The Battle of New Orleans” is a song about a historic battle during the War of 1812, the first war after the American Revolution, where the founders of our nation were able to stand their ground and keep the U.S. separate from Britain.

This funny tune starts with the lyrics, “In 1814 we took a little trip/Along with Colonel Jackson down the mighty Mississip,’” referring to Colonel Andrew Jackson, who became President Andrew Jackson, and the Mississippi River.
     It’s a song, not necessarily of extreme accuracy, from a soldier’s point of view about chasing the British out of United States territory. This is expressed by the chorus lyrics, “We fired our guns and the British kept a-comin’/…/We fired once more and they began to runnin’/On down the Mississippi to the Gulf of Mexico.”

The song also brags about American clever wit as a direct reflection on the British lack of wit, even though the success may have been more due to their familiarity with the geography in comparison with the British soldiers’ lack of that knowledge. Also, the song discusses the historic quote of “Old Hickory” or “Stonewall” Jackson’s in the lyrics; “Old Hickory said we could take ‘em by surprise/If we didn’t fire our muskets ‘till we looked ‘em in the eyes.”
     To complete the humiliating of the British in this song, the lyrics add to the description of fleeing battle, “Yeah they ran through the briers and they ran through the brambles, and they ran through the bushes where a rabbit couldn’t go/They ran so fast that the hounds couldn’t catch ‘em/On down the Mississippi to the Gulf of Mexico.”

It ends with a military chant, meant to leave an inspirational, patriotic feeling in the minds of listeners.

“The Battle of Cucamonga” is a parody of the “Battle of New Orleans” song, and it’s absolutely hilarious and perhaps relatable for some. It’s about a Boy Scout troop camping trip. The lyrics and tune are styled after the song, as is the title, although there isn’t really any battle that occurs in the song. The starting lyrics are, “In Nineteen and fifty-nine we took a little hike/With our Scoutmaster down to Lake Aneekanike/We took a little pizza and we took some sauerkraut/And we marched along together till we heard the Girl Scouts.” Honestly, it’s about some young boys attempting to see some young girls in a Girl Scout troop, also on a camping trip, without their clothes on. It’s pervy – but in a funny, almost innocent way. Listening to the song you can almost see the blushing boys’ faces during certain lyrics from the way the words are sung. The chorus is “Oh, we’re the boys from Camp Cucamonga/Our mothers sent us here for to study Nature’s ways/We learn to make sparks by rubbing sticks together/But if we catch the girls then we’ll set the woods ablaze.”
      The song makes fun of the distraction some boys experience in the presence of girls, especially girls they find attractive. For instance, I doubt that in real life young boys would knowingly give themselves a rash or not scratch it just to peep on women. I say this because some of the lyrics are, “They looked so fine even birds forgot to sing/We laid down in the poison oak and didn’t say a thing.”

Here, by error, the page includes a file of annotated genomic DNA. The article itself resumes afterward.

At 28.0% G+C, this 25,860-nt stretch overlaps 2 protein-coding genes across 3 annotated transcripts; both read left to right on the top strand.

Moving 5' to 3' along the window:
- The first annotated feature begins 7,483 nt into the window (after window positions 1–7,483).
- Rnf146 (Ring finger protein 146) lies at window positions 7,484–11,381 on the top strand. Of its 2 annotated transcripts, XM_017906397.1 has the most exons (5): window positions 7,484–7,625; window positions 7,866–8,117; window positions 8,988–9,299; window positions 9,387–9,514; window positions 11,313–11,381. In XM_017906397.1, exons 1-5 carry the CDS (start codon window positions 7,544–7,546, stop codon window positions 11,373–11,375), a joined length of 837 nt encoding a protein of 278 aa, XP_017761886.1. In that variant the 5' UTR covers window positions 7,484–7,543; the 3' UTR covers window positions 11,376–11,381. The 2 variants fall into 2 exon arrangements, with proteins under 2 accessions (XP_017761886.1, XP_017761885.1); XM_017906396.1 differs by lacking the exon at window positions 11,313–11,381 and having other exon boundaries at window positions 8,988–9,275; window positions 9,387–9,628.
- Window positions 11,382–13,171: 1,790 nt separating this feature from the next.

Maybe one of the funniest parts of the song is the fact that the troop leader joins in and encourages the young men, giving them advice on how to best see the girls. Of course, the reason for this verse is also a way to parody the original song, since the lyrics also talk about looking “them” in the eyes, ending the verse with, “We kept real still, and we had our eyes a-glued/We saw how they were dressed – they were swimming in the…well now…”

This portion of the song continues to model “The Battle of New Orleans” with a verse about chasing the girls through briar patches but ends more hilariously with, “Well, we ran right after them till everyone was pooped/So we rested for a minute and our forces we regrouped/Then we saw the girls behind some evergreens/Captured by a company of United States Marines.” The child-like word-choice is another aspect of the song that allows it to remain so completely ridiculous and hilarious in my mind.

The song ends with a cute and hilarious set of male voices attempting to sound like children, much in the way of Robin Williams, singing this little ditty: “A rooty toot toot/ a rooty toot toot/Oh, we are the boys from the Boy Scout troop/We don’t smoke, and we don’t chew/And we don’t go with the girls that do!”

I’ve loved these songs as a young girl, mostly because I find them funny, though I appreciate the historical aspects of “The Battle of New Orleans” more now that I understand it. However, “The Battle of Cucamonga” is my favorite of the two and will forever hold its charm for me because I really am a sucker for comedy. What can I say? I love to laugh.

Gabrielle is a junior majoring in French and business administration. Follow Gabrielle on Twitter @bookwormwillow

Executive Editor